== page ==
Wilmington Octobr. 7. 1818.
Venerable & Dear Sir,
Your much esteemed favor of the 26th. ulto. was received, a few days since, when I was occupied at court.
My stock of letters & papers, left me, by my father &<
c> uncle, is very large; and it constitutes my principal inheritance, which I prize, beyond any estate, preserved from the wreck of the revolution. The patriotism of that period was without alloy. The perusal of the productions of those trying times, more especially < those> letters, evidently never intended for publication, always affords me new pleasure & satisfaction. The actors in those scenes appear to have been inspired with an holy fervor & fortitude, which is breathed throughout their correspondence.
I distinctly recollect two letters from, the deceased patriot Otis. One of them referred to a pamphlet, sent with it, which he, or some friend had, then, just published: The other, was on the occasion, of the repeal of the Stamp Act. I have diligently searched the chest, which contained the journal of that congress, for these letters, without success. They must be mislaid, for they can, scarcely, be lost, and I shall before long come across them. As soon as I can find them, you shall be gratified with a sight of the originals, if I can meet with a friend, to whom I can confide them, to be safely delivered into your hands, relying, with the utmost confidence, on your care, for their return.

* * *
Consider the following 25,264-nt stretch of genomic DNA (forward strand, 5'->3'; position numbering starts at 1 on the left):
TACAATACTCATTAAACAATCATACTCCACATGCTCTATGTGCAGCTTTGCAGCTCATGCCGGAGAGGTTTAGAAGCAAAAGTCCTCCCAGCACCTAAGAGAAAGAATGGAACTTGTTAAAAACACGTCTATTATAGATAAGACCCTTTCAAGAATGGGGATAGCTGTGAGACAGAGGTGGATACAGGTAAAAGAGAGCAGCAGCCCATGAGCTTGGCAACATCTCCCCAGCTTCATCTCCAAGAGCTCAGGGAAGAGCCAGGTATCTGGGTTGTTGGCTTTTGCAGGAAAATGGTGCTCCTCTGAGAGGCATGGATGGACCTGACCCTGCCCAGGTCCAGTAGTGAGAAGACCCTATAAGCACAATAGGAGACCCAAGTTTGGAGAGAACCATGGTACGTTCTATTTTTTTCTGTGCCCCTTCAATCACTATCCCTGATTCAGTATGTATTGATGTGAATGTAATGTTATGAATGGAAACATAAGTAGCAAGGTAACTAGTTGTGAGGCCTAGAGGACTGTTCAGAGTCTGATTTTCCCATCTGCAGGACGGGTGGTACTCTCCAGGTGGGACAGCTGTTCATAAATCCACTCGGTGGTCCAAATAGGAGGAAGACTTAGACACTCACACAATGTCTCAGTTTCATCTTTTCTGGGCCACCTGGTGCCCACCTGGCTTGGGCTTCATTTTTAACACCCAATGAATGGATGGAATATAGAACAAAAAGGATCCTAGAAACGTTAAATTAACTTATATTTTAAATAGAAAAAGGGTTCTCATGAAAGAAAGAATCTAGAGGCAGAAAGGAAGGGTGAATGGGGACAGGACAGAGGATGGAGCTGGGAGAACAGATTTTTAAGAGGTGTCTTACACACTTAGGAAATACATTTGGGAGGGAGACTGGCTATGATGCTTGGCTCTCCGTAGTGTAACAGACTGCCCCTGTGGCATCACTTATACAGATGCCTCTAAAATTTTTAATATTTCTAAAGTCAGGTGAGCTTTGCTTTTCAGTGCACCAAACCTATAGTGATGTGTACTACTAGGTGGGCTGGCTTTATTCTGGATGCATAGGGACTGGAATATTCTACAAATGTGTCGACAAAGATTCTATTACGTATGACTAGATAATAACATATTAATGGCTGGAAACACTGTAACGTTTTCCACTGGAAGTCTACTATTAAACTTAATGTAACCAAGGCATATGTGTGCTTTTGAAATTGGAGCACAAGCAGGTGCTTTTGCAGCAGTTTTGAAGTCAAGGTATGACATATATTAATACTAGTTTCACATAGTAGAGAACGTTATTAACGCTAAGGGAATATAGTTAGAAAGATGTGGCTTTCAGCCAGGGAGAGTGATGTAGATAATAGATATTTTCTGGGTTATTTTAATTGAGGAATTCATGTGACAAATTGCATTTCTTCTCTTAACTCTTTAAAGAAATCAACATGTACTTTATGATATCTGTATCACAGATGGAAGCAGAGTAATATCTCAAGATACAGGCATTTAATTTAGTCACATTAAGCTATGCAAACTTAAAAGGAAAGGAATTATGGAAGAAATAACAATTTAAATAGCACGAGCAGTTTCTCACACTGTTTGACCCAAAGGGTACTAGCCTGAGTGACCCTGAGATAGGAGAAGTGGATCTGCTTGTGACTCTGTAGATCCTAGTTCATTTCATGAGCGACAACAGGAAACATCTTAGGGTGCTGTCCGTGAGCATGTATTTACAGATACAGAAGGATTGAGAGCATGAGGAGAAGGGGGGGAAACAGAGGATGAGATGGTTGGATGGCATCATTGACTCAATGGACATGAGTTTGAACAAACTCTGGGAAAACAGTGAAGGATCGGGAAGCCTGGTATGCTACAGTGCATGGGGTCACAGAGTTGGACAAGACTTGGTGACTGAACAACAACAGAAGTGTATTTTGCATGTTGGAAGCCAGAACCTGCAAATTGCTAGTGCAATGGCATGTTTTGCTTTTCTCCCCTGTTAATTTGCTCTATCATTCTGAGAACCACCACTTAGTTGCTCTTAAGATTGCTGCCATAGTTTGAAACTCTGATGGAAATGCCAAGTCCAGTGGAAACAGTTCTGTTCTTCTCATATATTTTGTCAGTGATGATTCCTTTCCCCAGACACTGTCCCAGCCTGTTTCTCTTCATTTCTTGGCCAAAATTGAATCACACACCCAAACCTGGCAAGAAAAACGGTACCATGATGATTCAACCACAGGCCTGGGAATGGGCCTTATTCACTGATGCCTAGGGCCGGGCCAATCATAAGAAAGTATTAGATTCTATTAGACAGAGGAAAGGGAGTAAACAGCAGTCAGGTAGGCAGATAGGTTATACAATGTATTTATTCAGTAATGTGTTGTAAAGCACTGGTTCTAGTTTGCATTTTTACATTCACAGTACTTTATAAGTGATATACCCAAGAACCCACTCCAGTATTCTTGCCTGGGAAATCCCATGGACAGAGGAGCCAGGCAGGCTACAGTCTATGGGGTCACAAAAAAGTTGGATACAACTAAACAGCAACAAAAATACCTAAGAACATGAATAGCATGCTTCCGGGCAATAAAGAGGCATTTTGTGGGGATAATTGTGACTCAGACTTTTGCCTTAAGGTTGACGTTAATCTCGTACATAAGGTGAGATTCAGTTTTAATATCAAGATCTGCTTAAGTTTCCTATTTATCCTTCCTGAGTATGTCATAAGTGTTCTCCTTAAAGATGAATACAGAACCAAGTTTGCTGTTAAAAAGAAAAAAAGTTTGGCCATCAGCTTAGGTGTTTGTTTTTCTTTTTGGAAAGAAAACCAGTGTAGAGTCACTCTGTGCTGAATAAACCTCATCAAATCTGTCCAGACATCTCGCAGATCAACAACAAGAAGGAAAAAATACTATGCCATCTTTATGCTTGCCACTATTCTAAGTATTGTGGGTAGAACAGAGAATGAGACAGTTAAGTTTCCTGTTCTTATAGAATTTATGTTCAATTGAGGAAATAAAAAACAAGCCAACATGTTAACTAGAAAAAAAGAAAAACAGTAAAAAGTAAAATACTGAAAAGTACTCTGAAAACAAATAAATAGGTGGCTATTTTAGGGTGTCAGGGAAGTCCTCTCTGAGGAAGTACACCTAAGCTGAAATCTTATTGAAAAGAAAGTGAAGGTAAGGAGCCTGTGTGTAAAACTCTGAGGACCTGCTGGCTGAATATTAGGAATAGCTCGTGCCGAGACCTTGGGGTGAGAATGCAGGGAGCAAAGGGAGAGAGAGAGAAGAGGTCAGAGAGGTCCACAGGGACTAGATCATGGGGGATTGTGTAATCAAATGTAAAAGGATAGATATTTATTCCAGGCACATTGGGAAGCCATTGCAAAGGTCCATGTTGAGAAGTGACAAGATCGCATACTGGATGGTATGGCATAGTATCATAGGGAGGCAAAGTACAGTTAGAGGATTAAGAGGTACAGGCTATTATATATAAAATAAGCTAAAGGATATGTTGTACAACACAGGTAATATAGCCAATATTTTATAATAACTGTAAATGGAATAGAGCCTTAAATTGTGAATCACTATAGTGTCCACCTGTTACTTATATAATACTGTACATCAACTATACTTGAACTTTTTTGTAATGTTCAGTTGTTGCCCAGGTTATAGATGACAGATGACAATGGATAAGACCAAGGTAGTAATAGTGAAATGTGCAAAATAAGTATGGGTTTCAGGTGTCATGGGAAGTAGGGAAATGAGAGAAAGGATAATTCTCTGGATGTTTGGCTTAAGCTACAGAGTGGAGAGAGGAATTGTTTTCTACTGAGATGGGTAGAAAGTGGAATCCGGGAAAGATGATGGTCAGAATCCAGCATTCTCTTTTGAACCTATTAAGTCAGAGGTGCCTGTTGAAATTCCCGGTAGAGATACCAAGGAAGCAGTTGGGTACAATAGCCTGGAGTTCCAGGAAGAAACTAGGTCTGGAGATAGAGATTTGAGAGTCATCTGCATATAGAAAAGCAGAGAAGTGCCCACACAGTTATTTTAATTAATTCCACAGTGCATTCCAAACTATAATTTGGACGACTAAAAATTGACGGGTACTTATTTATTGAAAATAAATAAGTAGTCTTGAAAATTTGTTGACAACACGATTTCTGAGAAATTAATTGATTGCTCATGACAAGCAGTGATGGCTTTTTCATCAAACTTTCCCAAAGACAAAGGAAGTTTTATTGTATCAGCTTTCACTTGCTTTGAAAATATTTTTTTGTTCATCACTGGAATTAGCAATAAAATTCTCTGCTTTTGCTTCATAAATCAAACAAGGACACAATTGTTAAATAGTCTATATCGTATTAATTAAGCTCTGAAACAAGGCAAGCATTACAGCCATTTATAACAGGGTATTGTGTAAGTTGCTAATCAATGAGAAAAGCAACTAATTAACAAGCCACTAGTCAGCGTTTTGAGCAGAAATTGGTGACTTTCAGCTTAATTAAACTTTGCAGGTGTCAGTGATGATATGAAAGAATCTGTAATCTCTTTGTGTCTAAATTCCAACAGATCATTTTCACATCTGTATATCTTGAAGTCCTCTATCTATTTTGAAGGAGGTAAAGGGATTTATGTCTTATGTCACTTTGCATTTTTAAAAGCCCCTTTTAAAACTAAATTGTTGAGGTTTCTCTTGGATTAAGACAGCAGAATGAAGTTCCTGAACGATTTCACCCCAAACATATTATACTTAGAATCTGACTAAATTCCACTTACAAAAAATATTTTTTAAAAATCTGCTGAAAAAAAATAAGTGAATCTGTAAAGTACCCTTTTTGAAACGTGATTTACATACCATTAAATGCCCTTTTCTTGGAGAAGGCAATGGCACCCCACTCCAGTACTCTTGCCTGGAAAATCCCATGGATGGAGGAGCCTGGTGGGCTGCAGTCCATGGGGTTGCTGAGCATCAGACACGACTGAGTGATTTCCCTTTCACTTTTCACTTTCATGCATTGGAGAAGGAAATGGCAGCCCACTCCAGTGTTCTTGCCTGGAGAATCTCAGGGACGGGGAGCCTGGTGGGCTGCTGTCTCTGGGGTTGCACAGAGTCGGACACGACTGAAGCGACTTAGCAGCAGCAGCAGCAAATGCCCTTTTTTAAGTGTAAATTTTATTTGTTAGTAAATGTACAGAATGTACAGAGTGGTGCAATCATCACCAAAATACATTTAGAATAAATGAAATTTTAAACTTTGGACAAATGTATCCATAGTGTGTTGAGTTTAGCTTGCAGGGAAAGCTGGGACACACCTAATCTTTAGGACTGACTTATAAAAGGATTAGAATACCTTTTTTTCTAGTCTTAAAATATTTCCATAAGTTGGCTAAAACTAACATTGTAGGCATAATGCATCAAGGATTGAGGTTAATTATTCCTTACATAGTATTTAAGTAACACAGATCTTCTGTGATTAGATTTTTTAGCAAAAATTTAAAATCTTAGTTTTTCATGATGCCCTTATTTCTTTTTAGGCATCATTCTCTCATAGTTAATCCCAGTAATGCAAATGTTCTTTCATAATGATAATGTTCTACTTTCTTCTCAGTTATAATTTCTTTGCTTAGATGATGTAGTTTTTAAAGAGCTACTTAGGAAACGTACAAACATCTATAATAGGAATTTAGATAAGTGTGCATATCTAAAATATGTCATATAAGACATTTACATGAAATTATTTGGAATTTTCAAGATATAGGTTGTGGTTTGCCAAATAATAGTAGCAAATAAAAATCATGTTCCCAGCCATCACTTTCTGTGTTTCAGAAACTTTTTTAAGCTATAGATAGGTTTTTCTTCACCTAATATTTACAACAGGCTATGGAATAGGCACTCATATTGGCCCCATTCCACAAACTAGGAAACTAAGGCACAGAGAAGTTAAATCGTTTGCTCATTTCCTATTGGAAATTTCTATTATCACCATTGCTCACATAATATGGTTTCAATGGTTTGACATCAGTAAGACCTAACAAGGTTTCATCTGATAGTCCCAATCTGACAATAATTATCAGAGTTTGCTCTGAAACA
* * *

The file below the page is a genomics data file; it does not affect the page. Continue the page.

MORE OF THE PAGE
It is true, as you justly observe, that the country I have lately visited presents a most interesting spectacle. Of the delightful climate of Buenos-Ayres, I can give you no adequate description. It seems an earthly Paradise, when blest with perpetual wisdom, you enjoy the fruits of the temperate & torrid zones, without experiencing any season, in which you would have to complain of either the heat, or the cold.
I beheld there, to my agreeable surprise, an amiable and an interesting people nearly resembling in appearance & disposition the inhabitants of the U. States.
I trust they will succeed. If they are deficient in any thing, it will be in that probity of character, which so peculiarly distinguished the patriots of our revolution. In this important respect, I think they have been very fortunate in the selection of their general officers.
They have the example of the U. States to imitate; & that of France to avoid. The latter, really operates with them, like a bloody buoy, warning them of the dangers of its excesses. The former, they admire, & earnestly wish to copy.
On these topicks I should <
deligt> delight to have an opportunity, of conversing freely, with one of the principal pillars of our revolution.
I am now engaged in drawing up a report, on the subject of <
our> the late mission to S. America, to be presented to the Secretary of State. But two very unexpected courts, since my return, have reluctantly occupied a month of my time, and ret[arded] my progress; so that, I fear, the work will bear evident marks of an hasty production.
Your Very Respect. / & Truly
C. A. Rodney
MHi: Adams Papers.